On March 17, Lukashenka gave a 90-minute interview to the Japanese TBS TV channel, repeating the main points of Russian propaganda related to the war in Ukraine. According to the Belarusian leader, his colleague Vladimir Putin is in such excellent shape, mentally and physically, that “he will catch a cold at our funerals.” Lukashenko said that Putin’s 15-point project of a treaty between Russia and Ukraine, now subject to bilateral negotiations, is entirely acceptable. However, if Volodymyr Zelenskyy thinks otherwise, he will have to sign Ukraine’s capitulation, as there is no doubt that Russia will win the war—now is the best opportunity to avoid that humiliation, a chance that will not present itself again, the Belarusian leader continued. Unfortunately, Zelenskyy is not in charge; the US is, therefore, a strong signal from Washington to Zelenskyy might stop the war anytime, Lukashenka claimed. This signal has not arrived yet because the ongoing war is the outcome of America’s interference and it is to America’s benefit, he concluded (YouTube, March 19).

The last point reverberates in the accounts of all Belarusian analysts supporting Russia’s war against Ukraine. Some of them, like Yury Shevtsov, meticulously monitor the scene of military operations and suggest that despite the slowdown, it is proceeding as planned. Unlike Lukashenka, Shevtsov believes that the most opportune moment to sign a truce agreement on Russian conditions will be in May when two events are likely to coincide. First, he expects that the encirclement will lead to the destruction of the large Donetsk grouping of the Ukrainian army (it numbered 76,000 service members in early February); secondly, Shevtsov believes the EU will cut back on accepting war refugees from Ukraine by May. If even that moment is missed, then the humanitarian catastrophe will reach humongous proportions (Shevtsov, March 18).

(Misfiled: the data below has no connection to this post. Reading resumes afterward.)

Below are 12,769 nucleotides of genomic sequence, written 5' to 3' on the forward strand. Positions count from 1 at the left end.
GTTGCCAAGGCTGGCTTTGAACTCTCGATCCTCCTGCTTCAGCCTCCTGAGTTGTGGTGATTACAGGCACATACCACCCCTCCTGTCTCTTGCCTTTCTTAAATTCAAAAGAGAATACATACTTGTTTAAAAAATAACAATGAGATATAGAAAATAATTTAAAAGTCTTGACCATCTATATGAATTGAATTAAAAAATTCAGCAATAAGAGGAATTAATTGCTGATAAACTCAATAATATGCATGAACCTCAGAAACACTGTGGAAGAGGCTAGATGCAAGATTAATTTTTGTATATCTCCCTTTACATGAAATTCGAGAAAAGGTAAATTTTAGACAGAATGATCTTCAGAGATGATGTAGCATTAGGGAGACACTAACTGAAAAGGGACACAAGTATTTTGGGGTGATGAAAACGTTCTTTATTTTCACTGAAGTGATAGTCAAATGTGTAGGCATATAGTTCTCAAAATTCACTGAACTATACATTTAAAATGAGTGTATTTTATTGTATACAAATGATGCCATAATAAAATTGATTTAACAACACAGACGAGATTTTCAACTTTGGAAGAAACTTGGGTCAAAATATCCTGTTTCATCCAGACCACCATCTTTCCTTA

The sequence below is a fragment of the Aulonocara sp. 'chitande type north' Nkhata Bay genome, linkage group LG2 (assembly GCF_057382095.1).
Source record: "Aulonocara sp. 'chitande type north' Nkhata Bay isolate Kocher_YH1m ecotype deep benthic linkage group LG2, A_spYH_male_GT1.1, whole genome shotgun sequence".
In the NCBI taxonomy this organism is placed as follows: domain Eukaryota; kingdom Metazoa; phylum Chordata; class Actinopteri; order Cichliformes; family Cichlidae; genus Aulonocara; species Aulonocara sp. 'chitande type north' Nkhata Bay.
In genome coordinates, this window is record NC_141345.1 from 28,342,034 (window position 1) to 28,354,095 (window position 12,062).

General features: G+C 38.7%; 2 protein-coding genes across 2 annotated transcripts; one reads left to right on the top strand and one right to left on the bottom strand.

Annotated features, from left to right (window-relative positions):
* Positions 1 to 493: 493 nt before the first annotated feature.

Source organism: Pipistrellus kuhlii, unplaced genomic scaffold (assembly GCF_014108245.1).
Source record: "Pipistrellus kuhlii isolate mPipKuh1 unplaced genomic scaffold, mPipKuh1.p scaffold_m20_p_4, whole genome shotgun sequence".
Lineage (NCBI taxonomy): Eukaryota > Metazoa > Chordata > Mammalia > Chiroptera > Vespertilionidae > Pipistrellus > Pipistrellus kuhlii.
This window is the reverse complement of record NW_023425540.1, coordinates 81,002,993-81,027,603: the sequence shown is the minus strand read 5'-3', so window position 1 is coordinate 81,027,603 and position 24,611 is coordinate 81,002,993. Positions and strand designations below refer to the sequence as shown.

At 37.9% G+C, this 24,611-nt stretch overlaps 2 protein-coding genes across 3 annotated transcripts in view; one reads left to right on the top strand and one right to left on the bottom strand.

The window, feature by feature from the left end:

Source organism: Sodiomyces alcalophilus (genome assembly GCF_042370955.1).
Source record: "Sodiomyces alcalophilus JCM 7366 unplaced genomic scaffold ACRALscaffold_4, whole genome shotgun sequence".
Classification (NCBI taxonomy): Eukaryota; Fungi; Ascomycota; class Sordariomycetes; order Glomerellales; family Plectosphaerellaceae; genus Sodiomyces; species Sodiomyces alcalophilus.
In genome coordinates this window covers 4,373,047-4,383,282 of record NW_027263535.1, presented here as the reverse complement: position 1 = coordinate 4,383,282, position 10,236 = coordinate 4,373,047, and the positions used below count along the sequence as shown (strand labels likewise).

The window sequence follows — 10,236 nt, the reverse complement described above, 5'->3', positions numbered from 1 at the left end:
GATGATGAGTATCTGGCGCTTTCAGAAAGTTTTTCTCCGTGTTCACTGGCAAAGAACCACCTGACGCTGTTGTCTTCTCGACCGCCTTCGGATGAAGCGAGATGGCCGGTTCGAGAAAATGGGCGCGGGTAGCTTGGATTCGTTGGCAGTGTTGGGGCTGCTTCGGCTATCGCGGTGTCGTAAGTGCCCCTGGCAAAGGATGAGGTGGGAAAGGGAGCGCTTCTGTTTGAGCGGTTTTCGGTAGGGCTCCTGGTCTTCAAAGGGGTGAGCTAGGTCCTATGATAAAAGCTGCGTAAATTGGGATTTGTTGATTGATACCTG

However, critiques emanate from supporters of the war as well. Thus, Piotr Petrovsky, a philosopher and a staunch Lukashenka loyalist, thinks that combining “denazification” and “demilitarization” of Ukraine with its neutral status does not make sense and neither does the preservation of Ukraine’s current administration. To Petrovsky, this would be tantamount to asking the German government and the NSDAP to conduct denazification on their own back in 1945 (Eurasia-Sever.by, March 17; Petrovsky/Facebook, March 17).

The words of Maria Stepanova, an esteemed Russian poet, come to mind. “The word “Nazi” is one of the most frequently used in the political language of the Russian state… The word still horrifies us, and in our world, there are certainly candidates for its application. But propagandists use the word like the black spot in Treasure Island, sticking it wherever it suits them. If you call your opponent a Nazi, that explains and justifies all and any means” (Financial Times, March 18). The war continues and voices from behind what increasingly look like the second edition of the iron curtain continue to provide food for thought.